Siblings of a Genius

Although Leonardo was the first child for both of his parents, he ended up with a total of seventeen half siblings. Leonardo's father was never married to his mother, but he married four other women over the course of his life. This propensity for multiple weddings was one of many characteristics that Leonardo did not inherit from his father.

Ser Piero's first two wives, Albiera and Francesca, both died young and bore no children. His third wife, Margherita, gave birth to two sons, Antonio (Ser Piero's first legitimate heir) in 1476 and Giuliomo in 1479. A girl, Maddalena, was born in 1477, but she died as a toddler in 1480. Soon after, Margherita died as well, and Ser Piero married his fourth wife, Lucrezia. Lucrezia gave birth to two daughters and seven more sons: Lorenzo in 1484, Violante in 1485, Domenico in 1486, Margherita in 1491, Benedetto in 1492, Pandolfo in 1494, Guglielmo in 1496, Bartolomeo in 1497, and Giovanni in 1498.

Leonardo Walton?

Leonardo wound up with nine half brothers and two half sisters on his father's side alone. Quite an extended family! Ser Piero's last son was bornwhen he was seventy-five years old. While he seems to have been unlucky in the choice of his first two wives, at least his third and fourth wives eventually produced some legitimate children.

In spite of his many options, Leonardo wasn't particularly close to any of his half siblings. By the time Leonardo's first half-brother, Antonio, was born, Leonardo was already twenty-four years old. He was working by this time, and wouldn't have been hanging out around the house anyway. While he was growing up in his father's house, therefore, Leonardo was effectively an only child. Not that his father was around all that much, but at least Leonardo didn't have to share his attentions!

Caterina's Other Children

Not much is known about the five children that Leonardo's mother, Caterina, had after she was married. These children included three half sisters and one half brother (nothing is known about the fifth), who were closer in age to Leonardo than his father's other children.

Records show that two of Caterina's daughters were named Piera (born in 1455) and Maria (born in 1458), and Leonardo notes in his writings that his half brother on his mother's side died from a mortar shot at Pisa. These other kids probably contributed to the distance between Leonardo and his mother. After all, how much attention could his mother have paid Leonardo with so many others to look after? Once Leonardo moved into his father's house, Caterina most likely devoted all her time to her legitimate children, with little to spare for poor Leonardo.

Caterina remained in the Vinci area for most of her life, although she came to live with Leonardo in Milan in 1493. She spent the last two years of her life there with her son, until her death in 1495. Letters from Leonardo to his mother, while Leonardo was away during this period, survive as part of two of his writing collections (codices), and illustrate their growing relationship. Leonardo's notes also document that he paid for Caterina's burial.

Brotherly Greed

After Ser Piero's death in 1504, Leonardo's half brothers got greedy over their father's property. There was much in-fighting, and Leonardo had toreturn to Florence a number of times to settle disputes. Apparently, Ser Piero died without a will—not very good planning for a lawyer—which basically led to a feeding frenzy among his offspring. One of Leonardo's half brothers had become a notary like his father, and he took charge of the legal proceedings. He first challenged Leonardo's right to inherit from his father's estate, and then when Ser Piero's brother Francesco died a few years later, he objected to their uncle's will as well. However, he had a good reason to protest—Leonardo was supposed to inherit a sizable piece of land.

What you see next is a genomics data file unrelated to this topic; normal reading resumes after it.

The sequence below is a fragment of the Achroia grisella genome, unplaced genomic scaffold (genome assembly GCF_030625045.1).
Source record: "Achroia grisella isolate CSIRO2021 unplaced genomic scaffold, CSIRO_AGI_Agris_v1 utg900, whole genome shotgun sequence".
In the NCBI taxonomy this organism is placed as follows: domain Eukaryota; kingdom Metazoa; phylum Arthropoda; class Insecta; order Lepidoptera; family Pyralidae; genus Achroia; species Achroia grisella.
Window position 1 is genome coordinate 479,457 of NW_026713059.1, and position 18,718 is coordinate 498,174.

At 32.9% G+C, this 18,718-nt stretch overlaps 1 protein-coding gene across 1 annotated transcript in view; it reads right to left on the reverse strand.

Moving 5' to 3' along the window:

The litigation continued for a number of years. Leonardo kept going to Florence to deal with it, but all those trips delayed his work in Milan. While all this was going on, Leonardo wasn't exactly resting on his laurels; he was the court painter to King Louis XII of France (who happened to live in Milan). Leonardo had many paintings to complete, and the king probably wasn't too happy with all these interruptions to Leonardo's work. In fact, both the French king and Charles d'Amboise, among others, wrote letters to the Florentine authorities, asking them to speed up Leonardo's legal battle.

All of these letters on Leonardo's behalf didn't have much effect, however, and the lawsuits continued until 1511. Ultimately, Leonardo didn't receive any inheritance from his father's estate, but he emerged from the years of conflict with rights to his Uncle Francesco's farm, land, and money.

Nephew of a Genius

Although none of Leonardo's siblings were particularly artistic, he did have a nephew, Pier Francesco da Vinci (1531–1554), called Pierino, who was a decent sculptor. The son of Leonardo's half brother Bartolomeo, Pierino was apparently a child prodigy and became known as a talented sculptor who produced works all over Italy.

Pierino didn't have the breadth of genius of Leonardo, though he also didn't have that much time to experiment before his death in Pisa at the ageof twenty-three. In spite of his short career, the sixteenth-century art historian Giorgio Vasari dedicated a biography to Pierino, and one of Pierino's sculptures is in the Louvre. Maybe if he'd lived a little longer, Pierino would have shown more of Leonardo's legacy, but unfortunately we'll never know.

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